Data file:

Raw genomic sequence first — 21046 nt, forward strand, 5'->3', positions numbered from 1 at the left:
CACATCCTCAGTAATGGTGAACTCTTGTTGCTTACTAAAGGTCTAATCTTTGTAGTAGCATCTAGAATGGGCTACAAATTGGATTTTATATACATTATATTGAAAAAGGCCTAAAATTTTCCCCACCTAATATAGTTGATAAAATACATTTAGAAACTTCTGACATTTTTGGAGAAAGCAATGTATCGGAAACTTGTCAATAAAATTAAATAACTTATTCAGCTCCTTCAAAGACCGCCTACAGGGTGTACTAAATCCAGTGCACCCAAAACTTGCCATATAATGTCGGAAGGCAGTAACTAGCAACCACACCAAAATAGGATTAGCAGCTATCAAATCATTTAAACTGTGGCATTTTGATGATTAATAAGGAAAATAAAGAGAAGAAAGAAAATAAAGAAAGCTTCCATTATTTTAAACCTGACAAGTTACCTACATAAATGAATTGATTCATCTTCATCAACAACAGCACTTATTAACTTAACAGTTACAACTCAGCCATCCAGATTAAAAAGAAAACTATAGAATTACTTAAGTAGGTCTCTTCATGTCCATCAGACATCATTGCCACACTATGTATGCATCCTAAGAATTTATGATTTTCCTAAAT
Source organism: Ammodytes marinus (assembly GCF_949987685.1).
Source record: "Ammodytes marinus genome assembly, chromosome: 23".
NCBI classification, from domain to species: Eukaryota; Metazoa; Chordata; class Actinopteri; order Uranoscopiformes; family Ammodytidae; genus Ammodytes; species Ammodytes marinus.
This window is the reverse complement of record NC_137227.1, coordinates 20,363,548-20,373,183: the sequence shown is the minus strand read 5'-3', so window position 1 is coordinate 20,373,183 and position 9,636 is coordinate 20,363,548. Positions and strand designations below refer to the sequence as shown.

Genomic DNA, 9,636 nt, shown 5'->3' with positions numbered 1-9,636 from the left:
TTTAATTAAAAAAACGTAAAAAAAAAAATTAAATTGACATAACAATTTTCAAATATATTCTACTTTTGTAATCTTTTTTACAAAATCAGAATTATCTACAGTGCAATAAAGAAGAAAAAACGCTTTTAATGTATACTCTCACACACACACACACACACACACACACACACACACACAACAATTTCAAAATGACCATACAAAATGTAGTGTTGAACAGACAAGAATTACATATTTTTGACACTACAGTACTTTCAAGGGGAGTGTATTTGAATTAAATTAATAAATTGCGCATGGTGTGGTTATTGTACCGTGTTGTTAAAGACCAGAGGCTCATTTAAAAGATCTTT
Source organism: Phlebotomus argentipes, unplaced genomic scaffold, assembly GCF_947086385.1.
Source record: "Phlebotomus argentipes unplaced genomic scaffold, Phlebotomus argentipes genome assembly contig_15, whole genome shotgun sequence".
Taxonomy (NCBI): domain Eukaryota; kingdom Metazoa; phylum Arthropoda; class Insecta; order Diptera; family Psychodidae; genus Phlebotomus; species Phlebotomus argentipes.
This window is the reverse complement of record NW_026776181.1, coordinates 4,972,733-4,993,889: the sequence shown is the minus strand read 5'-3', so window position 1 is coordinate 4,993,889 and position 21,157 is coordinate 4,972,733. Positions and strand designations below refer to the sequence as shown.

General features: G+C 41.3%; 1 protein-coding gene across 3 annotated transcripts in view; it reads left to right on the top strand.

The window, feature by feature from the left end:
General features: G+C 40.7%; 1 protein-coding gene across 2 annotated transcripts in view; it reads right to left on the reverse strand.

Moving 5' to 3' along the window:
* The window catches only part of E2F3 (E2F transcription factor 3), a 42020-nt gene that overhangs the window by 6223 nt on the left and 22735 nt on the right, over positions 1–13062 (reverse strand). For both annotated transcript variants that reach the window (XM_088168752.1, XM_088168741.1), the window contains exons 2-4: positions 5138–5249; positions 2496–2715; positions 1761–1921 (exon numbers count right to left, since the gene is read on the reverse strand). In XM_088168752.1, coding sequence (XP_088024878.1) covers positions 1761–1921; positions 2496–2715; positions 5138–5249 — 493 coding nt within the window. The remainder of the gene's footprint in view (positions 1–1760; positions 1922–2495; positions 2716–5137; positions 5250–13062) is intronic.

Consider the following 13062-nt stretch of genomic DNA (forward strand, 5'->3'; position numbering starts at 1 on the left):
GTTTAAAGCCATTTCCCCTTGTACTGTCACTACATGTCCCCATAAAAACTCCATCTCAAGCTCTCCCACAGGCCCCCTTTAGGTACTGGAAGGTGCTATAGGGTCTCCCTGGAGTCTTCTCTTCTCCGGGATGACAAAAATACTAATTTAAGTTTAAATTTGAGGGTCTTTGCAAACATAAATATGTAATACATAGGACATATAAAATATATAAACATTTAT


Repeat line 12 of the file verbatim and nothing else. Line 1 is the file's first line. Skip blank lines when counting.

This window is the reverse complement of record NW_026776181.1, coordinates 4,972,733-4,993,889: the sequence shown is the minus strand read 5'-3', so window position 1 is coordinate 4,993,889 and position 21,157 is coordinate 4,972,733. Positions and strand designations below refer to the sequence as shown.